Then, this is our manufacturing footprint, and an important part about this is going to come up later when I talk about integration and manufacturing. Just kind of keep an idea that we are a global company in a lot of different locations.

 

You think about digital manufacturing, and we talked about already this morning, the landscape is changing, and so are we. We’re really working hard at changing how we do manufacturing and really integrating the business.

 

Also mentioned this morning, the term “shift left.” We use that term as well. This is our business process: from product design, through process design, through industrialization, into production. Our whole goal is to shift to the left, reduce the lead time, shrink what it takes to do our business.


It’s really important going forward, because these digital solutions and this architecture, we believe, is a key part of future customer and shareholder value. It really does bring value to the company, and brings value to those we serve.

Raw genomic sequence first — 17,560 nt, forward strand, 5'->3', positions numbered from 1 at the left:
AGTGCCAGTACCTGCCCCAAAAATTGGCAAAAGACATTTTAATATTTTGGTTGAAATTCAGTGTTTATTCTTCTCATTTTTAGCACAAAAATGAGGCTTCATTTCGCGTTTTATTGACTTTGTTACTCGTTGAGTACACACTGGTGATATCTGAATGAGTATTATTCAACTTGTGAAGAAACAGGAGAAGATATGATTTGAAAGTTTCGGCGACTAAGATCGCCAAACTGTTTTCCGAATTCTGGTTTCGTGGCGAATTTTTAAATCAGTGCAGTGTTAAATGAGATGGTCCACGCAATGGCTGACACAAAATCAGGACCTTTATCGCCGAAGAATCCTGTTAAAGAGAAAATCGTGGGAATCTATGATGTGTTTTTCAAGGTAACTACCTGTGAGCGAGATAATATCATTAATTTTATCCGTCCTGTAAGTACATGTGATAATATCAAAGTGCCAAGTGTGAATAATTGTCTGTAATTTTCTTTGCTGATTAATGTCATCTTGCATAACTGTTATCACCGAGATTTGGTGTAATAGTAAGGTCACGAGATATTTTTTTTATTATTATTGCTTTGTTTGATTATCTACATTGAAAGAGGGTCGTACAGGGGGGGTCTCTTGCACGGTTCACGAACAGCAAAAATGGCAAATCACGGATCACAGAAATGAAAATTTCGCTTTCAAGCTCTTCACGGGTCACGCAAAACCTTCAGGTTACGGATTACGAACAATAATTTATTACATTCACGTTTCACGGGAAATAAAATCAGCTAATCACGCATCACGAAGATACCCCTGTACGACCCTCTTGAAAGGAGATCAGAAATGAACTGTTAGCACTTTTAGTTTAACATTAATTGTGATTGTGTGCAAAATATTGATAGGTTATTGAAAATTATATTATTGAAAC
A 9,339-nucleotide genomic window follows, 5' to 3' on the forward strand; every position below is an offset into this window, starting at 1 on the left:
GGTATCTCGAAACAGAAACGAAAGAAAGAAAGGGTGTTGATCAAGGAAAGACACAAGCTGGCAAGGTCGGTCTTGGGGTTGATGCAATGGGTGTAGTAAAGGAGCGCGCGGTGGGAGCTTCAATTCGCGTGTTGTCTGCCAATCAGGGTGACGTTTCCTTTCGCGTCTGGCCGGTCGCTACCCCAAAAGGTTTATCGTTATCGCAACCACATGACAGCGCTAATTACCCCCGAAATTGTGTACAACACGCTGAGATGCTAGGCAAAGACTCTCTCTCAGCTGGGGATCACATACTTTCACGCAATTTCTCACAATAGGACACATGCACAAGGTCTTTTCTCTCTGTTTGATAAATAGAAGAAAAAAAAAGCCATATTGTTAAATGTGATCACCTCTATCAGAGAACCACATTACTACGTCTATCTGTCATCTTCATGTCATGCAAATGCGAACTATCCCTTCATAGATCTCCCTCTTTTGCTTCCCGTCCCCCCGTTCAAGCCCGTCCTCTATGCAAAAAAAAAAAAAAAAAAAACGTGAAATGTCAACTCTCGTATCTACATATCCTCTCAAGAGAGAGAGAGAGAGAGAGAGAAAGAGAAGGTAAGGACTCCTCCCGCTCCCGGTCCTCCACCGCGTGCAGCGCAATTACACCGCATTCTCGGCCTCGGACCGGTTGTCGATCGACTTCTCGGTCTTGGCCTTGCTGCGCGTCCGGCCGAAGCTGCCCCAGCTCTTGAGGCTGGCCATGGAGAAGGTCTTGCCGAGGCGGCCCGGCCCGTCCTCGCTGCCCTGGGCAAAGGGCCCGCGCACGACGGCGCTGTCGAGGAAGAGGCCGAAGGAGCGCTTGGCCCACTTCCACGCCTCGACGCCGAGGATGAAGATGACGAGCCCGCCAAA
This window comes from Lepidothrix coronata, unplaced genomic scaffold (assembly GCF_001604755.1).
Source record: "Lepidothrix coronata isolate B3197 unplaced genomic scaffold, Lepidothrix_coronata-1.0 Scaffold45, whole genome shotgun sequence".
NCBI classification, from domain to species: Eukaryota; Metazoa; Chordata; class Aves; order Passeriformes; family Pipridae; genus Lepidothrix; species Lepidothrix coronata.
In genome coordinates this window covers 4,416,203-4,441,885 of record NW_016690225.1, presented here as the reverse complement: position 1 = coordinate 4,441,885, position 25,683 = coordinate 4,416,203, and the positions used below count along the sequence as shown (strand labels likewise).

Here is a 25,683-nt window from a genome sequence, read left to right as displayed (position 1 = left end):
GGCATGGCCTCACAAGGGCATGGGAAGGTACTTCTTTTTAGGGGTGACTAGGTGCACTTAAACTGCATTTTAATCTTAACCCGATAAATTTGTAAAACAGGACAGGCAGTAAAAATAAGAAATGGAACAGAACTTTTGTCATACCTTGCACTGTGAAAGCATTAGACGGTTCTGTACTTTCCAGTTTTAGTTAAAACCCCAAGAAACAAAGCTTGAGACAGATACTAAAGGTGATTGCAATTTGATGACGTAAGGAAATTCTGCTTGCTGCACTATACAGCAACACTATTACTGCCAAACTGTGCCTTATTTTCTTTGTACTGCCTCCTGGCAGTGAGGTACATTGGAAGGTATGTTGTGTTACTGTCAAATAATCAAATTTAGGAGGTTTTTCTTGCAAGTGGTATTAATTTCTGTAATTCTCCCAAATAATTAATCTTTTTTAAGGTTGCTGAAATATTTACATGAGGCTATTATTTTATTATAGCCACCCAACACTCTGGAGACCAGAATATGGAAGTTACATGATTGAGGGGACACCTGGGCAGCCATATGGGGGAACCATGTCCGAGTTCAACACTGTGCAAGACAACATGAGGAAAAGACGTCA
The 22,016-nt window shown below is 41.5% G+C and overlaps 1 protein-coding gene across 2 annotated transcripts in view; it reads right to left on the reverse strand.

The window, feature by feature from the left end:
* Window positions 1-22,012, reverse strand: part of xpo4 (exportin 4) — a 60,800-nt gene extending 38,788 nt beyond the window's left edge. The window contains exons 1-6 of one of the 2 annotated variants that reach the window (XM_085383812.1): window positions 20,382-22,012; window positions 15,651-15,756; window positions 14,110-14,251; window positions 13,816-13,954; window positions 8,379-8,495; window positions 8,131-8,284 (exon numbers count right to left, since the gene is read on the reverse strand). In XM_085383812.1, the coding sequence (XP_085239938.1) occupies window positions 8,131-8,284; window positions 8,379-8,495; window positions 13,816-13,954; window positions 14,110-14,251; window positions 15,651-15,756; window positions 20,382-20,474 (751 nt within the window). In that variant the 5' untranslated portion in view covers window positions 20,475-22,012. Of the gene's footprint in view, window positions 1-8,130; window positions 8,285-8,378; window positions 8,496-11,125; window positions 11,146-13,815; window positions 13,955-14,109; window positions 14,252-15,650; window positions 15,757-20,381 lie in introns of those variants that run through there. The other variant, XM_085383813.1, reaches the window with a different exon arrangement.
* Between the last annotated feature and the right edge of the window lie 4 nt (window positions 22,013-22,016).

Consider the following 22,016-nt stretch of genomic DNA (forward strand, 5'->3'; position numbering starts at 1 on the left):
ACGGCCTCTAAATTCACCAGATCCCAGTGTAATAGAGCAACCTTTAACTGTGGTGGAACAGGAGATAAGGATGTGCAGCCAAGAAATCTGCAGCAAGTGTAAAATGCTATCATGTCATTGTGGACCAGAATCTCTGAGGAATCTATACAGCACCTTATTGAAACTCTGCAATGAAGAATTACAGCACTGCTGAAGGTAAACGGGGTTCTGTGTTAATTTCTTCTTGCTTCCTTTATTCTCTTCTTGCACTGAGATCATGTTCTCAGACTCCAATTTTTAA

But it starts with people. On the left is our culture. Culture is a big part of our company, and a big part of who we are. The people inside the company are really the pillar, that are implementing this digital strategy across the company.

 

So we created an organization. Their job is to implement these technologies within manufacturing and across the enterprise, a really important part of this strategy beyond just the technology itself.


You’ll never be able to read this map, but this is our strategy map for the digital trace across the company. We started out trying to figure out, how do we get this on one page? So this is our first attempt to trying to get our strategy on one page. As technology changes and time changes, there’ll be a 2.0 and a 3.0. But we’re going to keep this updated, because it starts on the right with the virtual manufacturing and the virtual design, and works our way through the plants globally, and with each of the technologies that we’re applying and the future ones that we’re working on as well.

 

So this is our digital map for the future. It’s also a dream. You know, you’ve got to dream big. This is our dream. But I don’t think it’s that big; I think it’s very doable.

 

I’ll talk about a couple of segments, what we’re doing inside of this digital trace inside that map. One thing is, we’ve been using TeamcenterNX and the drawing and design tools for a long time. We integrated a new PLM system here a few years ago, and now we’re moving on to integrate the teams that are manufacturing part of this to add to that database all of the manufacturing details that go along with the product details.